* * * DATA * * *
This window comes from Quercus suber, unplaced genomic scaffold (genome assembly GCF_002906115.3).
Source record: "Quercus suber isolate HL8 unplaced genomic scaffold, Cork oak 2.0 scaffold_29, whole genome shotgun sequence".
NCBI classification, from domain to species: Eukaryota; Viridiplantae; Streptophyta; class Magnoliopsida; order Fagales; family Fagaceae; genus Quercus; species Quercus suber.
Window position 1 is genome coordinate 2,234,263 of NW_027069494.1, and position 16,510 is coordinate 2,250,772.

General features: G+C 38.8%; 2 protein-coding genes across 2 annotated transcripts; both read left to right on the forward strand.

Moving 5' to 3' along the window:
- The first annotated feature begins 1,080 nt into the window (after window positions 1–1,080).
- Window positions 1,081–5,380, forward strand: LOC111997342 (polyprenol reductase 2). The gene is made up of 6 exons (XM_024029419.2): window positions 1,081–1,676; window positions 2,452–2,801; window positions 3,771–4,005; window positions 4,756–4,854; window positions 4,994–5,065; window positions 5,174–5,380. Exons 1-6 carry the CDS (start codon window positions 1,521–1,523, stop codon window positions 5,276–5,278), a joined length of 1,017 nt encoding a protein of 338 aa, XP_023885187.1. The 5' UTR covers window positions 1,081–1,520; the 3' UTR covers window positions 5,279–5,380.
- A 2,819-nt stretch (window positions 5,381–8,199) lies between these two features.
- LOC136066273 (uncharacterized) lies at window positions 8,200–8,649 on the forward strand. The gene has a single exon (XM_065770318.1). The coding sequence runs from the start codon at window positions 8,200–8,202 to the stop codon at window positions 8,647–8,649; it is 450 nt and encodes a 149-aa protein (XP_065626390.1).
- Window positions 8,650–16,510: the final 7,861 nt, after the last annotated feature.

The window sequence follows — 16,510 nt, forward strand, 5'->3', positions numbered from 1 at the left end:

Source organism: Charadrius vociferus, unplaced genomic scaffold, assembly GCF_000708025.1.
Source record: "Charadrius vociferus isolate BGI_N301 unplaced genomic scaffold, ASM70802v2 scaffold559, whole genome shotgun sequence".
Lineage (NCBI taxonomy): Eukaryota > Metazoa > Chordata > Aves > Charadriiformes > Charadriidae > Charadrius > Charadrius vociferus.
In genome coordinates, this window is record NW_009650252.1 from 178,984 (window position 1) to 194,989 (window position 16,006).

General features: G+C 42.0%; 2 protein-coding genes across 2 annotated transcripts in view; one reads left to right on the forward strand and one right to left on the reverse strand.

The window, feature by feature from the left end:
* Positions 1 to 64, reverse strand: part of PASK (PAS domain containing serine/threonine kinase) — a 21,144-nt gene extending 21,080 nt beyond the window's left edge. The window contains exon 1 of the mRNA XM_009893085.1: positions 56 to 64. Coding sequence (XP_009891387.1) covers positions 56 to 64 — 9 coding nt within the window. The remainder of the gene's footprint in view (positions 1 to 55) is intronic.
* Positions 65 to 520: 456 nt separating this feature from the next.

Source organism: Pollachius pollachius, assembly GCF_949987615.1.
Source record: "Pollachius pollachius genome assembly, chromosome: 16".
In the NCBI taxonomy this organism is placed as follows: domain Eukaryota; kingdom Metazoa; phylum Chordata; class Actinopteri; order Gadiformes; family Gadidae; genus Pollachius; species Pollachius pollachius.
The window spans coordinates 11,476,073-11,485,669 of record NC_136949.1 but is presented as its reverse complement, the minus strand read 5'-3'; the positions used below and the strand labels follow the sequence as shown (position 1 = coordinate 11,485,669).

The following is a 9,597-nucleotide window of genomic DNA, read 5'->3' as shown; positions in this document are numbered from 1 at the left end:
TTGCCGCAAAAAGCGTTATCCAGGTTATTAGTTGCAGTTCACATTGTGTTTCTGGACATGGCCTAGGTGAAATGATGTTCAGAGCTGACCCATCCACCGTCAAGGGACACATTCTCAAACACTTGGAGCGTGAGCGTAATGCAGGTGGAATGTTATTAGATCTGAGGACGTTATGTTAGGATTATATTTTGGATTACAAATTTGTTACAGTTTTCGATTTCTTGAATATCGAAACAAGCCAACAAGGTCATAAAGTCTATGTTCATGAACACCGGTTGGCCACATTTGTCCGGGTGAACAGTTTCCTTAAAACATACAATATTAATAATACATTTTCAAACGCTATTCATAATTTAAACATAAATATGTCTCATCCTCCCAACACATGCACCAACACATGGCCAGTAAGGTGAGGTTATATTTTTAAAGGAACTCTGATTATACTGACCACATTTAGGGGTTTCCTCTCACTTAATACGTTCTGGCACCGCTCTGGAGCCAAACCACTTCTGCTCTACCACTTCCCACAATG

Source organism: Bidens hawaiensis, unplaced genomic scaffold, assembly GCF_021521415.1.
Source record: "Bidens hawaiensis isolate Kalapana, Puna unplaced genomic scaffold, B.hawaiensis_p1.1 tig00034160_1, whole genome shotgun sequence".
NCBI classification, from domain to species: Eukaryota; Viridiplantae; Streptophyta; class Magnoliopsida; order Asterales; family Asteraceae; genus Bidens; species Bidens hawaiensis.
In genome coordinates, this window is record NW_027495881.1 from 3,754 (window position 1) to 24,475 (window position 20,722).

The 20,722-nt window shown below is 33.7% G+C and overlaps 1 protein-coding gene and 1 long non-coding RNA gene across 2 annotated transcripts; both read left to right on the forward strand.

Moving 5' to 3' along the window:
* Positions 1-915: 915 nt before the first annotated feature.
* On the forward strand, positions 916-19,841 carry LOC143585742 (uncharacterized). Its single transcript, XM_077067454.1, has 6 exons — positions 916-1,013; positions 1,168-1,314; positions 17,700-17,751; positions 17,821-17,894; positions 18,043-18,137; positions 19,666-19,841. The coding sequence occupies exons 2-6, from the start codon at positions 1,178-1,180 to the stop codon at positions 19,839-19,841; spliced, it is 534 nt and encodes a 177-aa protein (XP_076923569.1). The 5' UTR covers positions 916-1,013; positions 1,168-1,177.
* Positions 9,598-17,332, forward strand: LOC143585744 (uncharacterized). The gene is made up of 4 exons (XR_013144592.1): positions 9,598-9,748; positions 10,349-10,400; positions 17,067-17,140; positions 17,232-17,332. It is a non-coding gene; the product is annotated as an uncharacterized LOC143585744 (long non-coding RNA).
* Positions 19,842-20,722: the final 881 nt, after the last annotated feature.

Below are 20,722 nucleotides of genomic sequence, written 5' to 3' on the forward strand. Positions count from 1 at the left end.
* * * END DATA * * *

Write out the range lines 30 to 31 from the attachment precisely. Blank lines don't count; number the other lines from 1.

In genome coordinates, this window is record NW_027495881.1 from 3,754 (window position 1) to 24,475 (window position 20,722).

The 20,722-nt window shown below is 33.7% G+C and overlaps 1 protein-coding gene and 1 long non-coding RNA gene across 2 annotated transcripts; both read left to right on the forward strand.